Looking for a new way to sign my wood carvings, in early 2005 I became interested in the art of Pyrography.  I had dabbled with small projects in past years, but had never looked at it seriously.  It is an ancient art form that has gained and lost recognition over the centuries. Now in the 21st century it is regaining recognition as a true art form and pyrographic artists are excelling with  old as well as new and exciting ideas and techniques in creativity. 

For me, this art form touches on several areas of interest; Natural mediums are what I like to work with so the use of wood, tagua nut, gourds, and leather are appealing.  I am attracted to the permanency of burned art, and like the way I can manipulate texture and depth with heat.  Engraving with heat is really another form of relief carving creating a dramatic affect that adds character and intensity. I find drawing/painting and engraving with heat a wholly satisfying art form. 

Having just begun, I have a long way to go.   I hope you will join me as I travel through the experiences of growing with this wonderful art of Pyrography.


 

 "Thoughts of Yesterday"

Both the burning and the frame are 'Hard Board'.
It is my first attempt at burning this medium,
and while it is different than Baltic Birch it's nice to work with.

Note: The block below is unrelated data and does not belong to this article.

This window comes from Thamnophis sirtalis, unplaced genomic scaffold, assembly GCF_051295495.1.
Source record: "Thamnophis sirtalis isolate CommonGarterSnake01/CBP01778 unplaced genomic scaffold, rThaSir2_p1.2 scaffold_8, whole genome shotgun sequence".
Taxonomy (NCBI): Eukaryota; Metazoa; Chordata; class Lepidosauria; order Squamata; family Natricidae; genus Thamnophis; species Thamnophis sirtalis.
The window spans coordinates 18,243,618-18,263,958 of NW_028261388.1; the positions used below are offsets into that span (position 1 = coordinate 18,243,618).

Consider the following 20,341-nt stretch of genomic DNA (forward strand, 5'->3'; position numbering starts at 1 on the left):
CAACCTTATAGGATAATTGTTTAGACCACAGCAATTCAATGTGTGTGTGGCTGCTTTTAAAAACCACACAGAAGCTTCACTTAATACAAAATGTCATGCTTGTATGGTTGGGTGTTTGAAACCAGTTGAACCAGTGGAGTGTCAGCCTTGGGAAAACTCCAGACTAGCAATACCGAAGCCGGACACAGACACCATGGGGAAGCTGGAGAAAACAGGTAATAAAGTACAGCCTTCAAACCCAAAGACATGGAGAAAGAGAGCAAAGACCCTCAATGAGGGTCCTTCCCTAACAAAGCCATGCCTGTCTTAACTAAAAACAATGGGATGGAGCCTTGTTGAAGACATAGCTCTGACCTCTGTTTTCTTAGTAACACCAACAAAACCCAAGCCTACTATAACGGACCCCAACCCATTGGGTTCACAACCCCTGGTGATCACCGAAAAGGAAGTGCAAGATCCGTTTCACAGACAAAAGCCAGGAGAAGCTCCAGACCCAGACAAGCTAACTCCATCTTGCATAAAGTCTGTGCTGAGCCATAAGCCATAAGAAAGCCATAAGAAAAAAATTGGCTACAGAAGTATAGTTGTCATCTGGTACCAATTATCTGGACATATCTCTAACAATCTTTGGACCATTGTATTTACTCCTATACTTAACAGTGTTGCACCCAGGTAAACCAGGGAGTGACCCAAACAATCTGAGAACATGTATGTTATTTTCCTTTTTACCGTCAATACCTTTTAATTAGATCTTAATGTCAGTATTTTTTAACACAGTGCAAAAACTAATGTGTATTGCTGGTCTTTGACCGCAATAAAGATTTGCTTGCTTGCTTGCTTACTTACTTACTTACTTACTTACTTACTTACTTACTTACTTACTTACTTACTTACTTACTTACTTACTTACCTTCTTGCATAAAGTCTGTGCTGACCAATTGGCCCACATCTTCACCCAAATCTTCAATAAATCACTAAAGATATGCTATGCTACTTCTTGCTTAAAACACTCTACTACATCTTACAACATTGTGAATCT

This sweet little girl won 1st Place in the 'Professional Division'

at a Wood Workers Show in 2011

 

1st Place, Best of Advanced division, Best of show in 2008 


 

Morning Walk
Sisters  
  Little Waif
1st place in the Advanced division at the April 2007 Wood Workers Show. Measuring at 12.25" by 8.5" this burning is stained with oil pastels.
 



African Grey won 1st place in the Intermediate division of the 2006 Wood Workers Show. Burned on Baltic Birch measuring at 11" by 7.25" this burning is colored with a light organic stain and oils. The corners are adorned with scroll saw cutouts.


 
This Cockatoo burning won 1st place in the Advanced Animal division at the wood workers show 2008.  


 

When I first started carving in the early 80's, I didn't have a camera, or computer, and sold most everything I carved. In fact, I saved a meager 5 small pieces from when I carved Rock, and purchased one back from a buyer who kept a few of my rock carvings in his personal collection. Having sold so many carvings over the years out of rocks ranging from Beach Jade to Fire Opal, and then more carvings than I can remember out of Fossil Ivory and Wood, I languish over the lack of record in pictures. I am grateful for the few carvings I have though. As with most artists, it is interesting to see the evolution of ones work. I remember the stages of my life as my work has evolved and how life' events have affected my style and the subjects I have created.